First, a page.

America’s Health Rankins (United Health Foundation) has released their 2021 Health of Women and Children Report. The 5th edition of this report provides a comprehensive look at the health of children and women of reproductive age across the nation and on a state-by-state basis in the time leading up to, and the early part of, the COVID-19 pandemic.
The report indicates that in the year before the pandemic, despite encouraging progress in some areas, the nation faces stagnation or concerning negative trends in several measures, such as maternal morality and anxiety. The report states that “Across many measures, the report found persistent and widespread disparities that affect American women and children based on their geography, race/ethnicity, educational attainment and income level.”
Some of the more concerning statistics:
Maternal Morbidity and Mortality Reveal Continued Challenges and Disparities in Maternal Health. Between 2018 and 2019, maternal mortality increased 16% nationally, from 17.4 to 20.1 maternal deaths per 100,000 live births. Three states had the greatest increases in maternal mortality rates: Florida (70% increase, from 15.8 to 26.8), Georgia (up 23% from 27.7 to 34.0) and Indiana (up 16% from 24.5 to 28.4).
Drug deaths among women increased across the nation. Deaths due to drug injury increased among women across the nation. In 2017-2019, there were 20.7 deaths per 100,000 females ages 20- 44 — 33,000 women — representing a 24% increase since 2014-2016. This increase was widespread across states and racial/ethnic groups. Drug deaths among women rose in 23 states and the District of Columbia, led by the District of Columbia (170% increase, from 4.3 to 11.6), Delaware (74% from 26.1 to 45.3) and Vermont (73% from 17.0 to 29.4). Black (55% from 9.8 to 15.2), Hispanic (34% from 5.9 to 7.9) and white (21% from 23.8 to 28.9) women all faced significant increases during this time period. Drug deaths among women were highest in West Virginia (67.4), Ohio (46.9) and Delaware (45.3) and lowest in Hawaii (7.6), California (8.5) and Texas (8.6).
Significant increase in both teen suicide and childhood anxiety. The teen suicide rate reached 11.2 deaths per 100,000 adolescents ages 15-19 in 2017-2019 — equivalent to 7,105 adolescents. Teen suicide has increased 26% since 2014- 2016, from 8.9 to 11.2 deaths per 100,000 adolescents. The rate of teen suicide rose across racial and ethnic groups in this time, increasing among Black (38% from 5.6 to 7.7), Hispanic (27% from 6.4 to 8.1) and white (14% from 11.7 to 13.3) adolescents. Large disparities continue to persist by race/ethnicity: the rate is 4.7 times higher among American Indian/Alaska Native adolescents (36.1) than Black adolescents (7.7). Disparities also exist by geography. The teen suicide rate is 8.3 times higher in Alaska (44.9) than in Massachusetts and New Jersey (5.4).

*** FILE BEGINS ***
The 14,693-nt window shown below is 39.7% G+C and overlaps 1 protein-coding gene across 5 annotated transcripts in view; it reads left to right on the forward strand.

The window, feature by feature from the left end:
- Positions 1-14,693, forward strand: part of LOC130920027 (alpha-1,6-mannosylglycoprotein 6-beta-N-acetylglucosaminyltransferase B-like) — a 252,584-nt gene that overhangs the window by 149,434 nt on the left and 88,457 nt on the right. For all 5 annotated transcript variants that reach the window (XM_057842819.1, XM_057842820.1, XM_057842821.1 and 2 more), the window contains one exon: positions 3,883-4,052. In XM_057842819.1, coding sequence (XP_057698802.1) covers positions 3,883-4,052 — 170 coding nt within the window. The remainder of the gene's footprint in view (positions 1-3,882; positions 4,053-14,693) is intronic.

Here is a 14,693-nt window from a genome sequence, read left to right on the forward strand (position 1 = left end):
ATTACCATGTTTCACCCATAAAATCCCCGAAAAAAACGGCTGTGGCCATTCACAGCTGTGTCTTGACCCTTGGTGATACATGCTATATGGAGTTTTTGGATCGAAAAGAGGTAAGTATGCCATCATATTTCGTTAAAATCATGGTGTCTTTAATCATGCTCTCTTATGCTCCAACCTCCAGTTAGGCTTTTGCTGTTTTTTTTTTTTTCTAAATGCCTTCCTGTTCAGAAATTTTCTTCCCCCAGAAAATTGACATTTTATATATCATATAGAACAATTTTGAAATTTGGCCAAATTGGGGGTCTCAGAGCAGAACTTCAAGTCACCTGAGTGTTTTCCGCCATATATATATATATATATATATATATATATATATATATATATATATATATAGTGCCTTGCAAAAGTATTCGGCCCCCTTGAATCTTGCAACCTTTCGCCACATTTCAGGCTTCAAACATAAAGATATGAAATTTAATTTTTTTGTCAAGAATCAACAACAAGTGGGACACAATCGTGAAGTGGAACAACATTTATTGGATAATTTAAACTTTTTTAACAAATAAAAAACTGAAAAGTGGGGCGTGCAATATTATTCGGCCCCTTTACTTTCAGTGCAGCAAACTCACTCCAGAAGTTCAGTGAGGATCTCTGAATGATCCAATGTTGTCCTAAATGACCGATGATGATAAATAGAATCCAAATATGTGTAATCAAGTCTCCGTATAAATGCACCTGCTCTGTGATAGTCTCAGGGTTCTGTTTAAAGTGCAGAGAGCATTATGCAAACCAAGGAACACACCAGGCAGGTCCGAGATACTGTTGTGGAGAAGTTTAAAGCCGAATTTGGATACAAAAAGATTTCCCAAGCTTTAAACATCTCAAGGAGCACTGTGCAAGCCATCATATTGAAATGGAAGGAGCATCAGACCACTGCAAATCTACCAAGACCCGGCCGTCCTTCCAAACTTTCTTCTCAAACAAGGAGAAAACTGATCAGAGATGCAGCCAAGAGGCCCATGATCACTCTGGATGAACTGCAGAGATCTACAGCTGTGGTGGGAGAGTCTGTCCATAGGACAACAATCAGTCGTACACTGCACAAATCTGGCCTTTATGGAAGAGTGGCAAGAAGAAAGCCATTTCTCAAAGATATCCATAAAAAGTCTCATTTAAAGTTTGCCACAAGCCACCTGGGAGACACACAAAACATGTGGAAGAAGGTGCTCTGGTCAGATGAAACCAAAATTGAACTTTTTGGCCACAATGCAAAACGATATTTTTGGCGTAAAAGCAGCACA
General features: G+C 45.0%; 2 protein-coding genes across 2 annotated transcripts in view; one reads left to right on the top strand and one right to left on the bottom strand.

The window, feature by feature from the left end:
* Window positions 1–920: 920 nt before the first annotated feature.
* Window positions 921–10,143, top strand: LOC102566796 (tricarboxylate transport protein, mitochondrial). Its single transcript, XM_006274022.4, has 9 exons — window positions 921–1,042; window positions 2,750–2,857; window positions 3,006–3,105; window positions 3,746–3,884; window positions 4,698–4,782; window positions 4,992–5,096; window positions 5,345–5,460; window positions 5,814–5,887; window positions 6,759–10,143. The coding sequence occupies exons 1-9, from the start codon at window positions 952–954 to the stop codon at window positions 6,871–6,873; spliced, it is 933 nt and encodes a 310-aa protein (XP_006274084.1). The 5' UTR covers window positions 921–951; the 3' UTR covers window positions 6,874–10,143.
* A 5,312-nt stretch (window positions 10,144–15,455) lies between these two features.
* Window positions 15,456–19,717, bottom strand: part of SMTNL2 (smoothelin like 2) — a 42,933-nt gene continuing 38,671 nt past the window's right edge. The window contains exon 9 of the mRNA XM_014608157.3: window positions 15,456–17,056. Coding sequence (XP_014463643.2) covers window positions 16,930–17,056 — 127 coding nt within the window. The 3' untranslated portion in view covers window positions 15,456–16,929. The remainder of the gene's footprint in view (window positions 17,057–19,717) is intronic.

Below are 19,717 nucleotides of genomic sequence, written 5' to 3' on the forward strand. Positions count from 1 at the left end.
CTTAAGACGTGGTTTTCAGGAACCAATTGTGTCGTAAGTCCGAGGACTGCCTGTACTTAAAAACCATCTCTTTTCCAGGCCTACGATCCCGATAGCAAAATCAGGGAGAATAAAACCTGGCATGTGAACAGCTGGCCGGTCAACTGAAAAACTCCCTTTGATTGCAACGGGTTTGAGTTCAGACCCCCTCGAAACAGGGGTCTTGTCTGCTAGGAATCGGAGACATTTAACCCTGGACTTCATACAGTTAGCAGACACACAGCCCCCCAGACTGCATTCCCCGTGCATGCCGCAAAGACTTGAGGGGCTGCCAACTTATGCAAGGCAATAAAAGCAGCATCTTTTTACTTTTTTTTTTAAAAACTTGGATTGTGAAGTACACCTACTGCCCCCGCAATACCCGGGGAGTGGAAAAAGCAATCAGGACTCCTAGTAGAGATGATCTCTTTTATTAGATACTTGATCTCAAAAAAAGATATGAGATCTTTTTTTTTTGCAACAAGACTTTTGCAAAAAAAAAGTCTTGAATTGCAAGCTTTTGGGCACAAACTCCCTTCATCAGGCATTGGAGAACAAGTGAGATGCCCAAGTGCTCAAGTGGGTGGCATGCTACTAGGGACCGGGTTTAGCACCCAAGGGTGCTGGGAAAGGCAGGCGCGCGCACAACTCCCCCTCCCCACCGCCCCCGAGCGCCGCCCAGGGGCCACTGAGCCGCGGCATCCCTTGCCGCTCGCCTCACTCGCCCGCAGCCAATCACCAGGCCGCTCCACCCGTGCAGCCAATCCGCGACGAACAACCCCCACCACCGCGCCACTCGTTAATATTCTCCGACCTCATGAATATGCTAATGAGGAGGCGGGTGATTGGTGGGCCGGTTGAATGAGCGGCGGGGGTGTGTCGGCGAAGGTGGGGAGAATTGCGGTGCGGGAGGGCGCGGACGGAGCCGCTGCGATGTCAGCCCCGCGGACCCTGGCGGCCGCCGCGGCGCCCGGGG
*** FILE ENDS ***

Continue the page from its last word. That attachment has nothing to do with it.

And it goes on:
Childhood anxiety in the period leading up to, and the early stages of, the pandemic, anxiety was widespread and rising among children. In 2019-2020, 9.1% of children ages 3-17 — nearly 5.6 million children — had anxiety problems, a 21% increase from 7.5% in 2017-2018. Children in different states faced varying levels of challenges, with the prevalence of childhood anxiety 4 times higher in Maine (15.9%) than in Hawaii (4.0%).
Approximately 1 in 3 fourth grade students were at a proficient reading level for their age. The report found that approximately 1 in 3 fourth grade public school students were at a proficient reading level for their age. The report points out that this characteristic is an important marker in educational development, saying that educational attainment is a strong predictor of health.
In 2019, just 34.3% of fourth grade students scored proficient or above on reading assessments. Reading proficiency varied by state and was nearly twice as high in Massachusetts (45.4%) than in New Mexico (23.7%), a 21.7 percentage point gap. Disparities were also prevalent across race/ethnicity. Reading proficiency was 3.1 times higher among Asian/ Pacific Islander children (54.5%) compared with Black children (17.6%). It was also higher among white (44.4%) children and below the national average among Hispanic (22.6%) and American Indian/Alaska Native (19.8%) children.
The report includes 118 measures of health obtained from 35 data sources including the U.S.
Centers for Disease Control and Prevention’s (CDC) Behavioral Risk Factor Surveillance System and WONDER Online Database, the Health Resources and Services Administration (HRSA) Maternal and Child Health Bureau’s (MCHB) National Survey of Children’s Health, the U.S. Department of Education’s National Assessment of Educational Progress, and the U.S. Census Bureau’s American Community Survey.